3 Questions. 3 Hints. 3 Answers. Every Tuesday.
1. What technology can finally tell the difference between the Doublemint gum twins?
Answer: back in 2004, available forensic tools could not differentiate between DNA belonging to identical twins. Fast-forward ten years: a genetic test able to make the distinction has been developed and, for the first time, may be introduced as evidence in a criminal case in a U.S. courtroom. It is called “ultra-deep, next-generation sequencing” and it is sensitive enough to detect random mutations in identical twins. To be determined is whether the genetic test and its results will be admissible in court. Read more here.
2. The holiday poinsettia is poisonous. True or false?
Answer: that’s “false” in Chinese. Poinsettias are not a health threat despite what some members of the medical profession and the public believed at one time. The “myth” goes back to 1919 when a story made the rounds that a child in Hawaii died after ingesting a poinsettia leaf. In fact, no child died and certainly not as a result of eating a misunderstood poinsettia leaf. Read the details here, along with a fact & fiction poinsettia timeline.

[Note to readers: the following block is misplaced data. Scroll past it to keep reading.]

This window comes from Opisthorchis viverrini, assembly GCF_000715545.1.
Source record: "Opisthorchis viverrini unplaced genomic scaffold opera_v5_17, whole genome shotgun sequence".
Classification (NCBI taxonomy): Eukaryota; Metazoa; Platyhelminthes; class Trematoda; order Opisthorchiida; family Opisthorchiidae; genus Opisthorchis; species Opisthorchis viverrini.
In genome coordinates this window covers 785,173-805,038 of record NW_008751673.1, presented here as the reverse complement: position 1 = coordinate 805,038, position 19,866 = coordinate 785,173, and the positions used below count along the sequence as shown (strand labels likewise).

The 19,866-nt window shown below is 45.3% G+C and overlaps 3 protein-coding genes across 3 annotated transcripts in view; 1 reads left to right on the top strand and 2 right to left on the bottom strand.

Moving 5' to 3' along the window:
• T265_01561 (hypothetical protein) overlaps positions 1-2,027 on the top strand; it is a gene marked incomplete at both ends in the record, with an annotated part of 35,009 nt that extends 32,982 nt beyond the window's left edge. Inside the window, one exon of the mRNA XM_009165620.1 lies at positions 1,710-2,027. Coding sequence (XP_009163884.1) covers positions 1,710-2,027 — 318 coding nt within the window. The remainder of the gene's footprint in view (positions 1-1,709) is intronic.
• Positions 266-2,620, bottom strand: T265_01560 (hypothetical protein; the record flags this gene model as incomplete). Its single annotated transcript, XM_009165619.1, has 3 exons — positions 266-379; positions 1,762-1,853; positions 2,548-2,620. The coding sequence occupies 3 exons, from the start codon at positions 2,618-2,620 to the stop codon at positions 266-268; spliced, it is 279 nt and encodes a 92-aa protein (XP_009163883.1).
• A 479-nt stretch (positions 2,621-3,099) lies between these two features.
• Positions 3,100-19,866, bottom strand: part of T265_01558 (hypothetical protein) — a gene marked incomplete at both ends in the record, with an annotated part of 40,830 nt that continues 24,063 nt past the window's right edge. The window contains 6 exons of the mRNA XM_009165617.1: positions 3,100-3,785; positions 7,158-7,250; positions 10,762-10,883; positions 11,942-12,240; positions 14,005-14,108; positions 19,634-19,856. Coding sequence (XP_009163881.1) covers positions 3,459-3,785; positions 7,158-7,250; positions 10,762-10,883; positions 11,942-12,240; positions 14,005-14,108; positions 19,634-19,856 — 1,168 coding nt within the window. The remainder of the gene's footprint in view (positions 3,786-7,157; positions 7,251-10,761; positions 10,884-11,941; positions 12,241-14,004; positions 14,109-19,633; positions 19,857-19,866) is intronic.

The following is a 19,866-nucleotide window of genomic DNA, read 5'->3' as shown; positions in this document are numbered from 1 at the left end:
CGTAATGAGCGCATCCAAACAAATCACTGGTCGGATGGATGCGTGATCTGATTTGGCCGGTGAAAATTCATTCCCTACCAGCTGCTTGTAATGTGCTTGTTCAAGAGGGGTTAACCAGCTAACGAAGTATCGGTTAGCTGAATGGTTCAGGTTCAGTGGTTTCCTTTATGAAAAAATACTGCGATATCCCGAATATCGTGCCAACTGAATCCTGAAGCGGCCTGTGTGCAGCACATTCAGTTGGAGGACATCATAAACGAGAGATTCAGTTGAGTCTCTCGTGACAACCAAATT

3. Why might exercise be one way to prevent, or at least curb, the effects of a genetic predisposition to Alzheimer’s?
Answer: people who carry the e4 version of the APOE gene have an increased risk for developing Alzheimer’s. Especially if they just sit around. The correlation between a sedentary lifestyle and disease-development may be mitigated with physical activity, believed to reduce accumulation of the toxic protein beta-amyloid, a trademark of Alzheimer’s. In 2014, two University of Arizona researchers interestingly suggested that the answer to why exercise protects APOE e4 carriers, lies in human beings’ evolutionary past, further advancing that thousands of years ago, when life demanded great amounts of physical activity, only the high-risk gene variant existed. According to these researchers, superior metabolism during long and/or intense periods of activity was the upside of the gene. Its downside, “faster cognitive decline, was counteracted by our ancestors’ active way of life. As human beings adopted more sedentary habits, other variants [what we presumably now consider "normal"] of the gene appeared, and in modern times [with a more sedentary lifestyle] we are now seeing the negative effect of the high-risk gene more often than its benefit,” claim the scientists. Read the story here.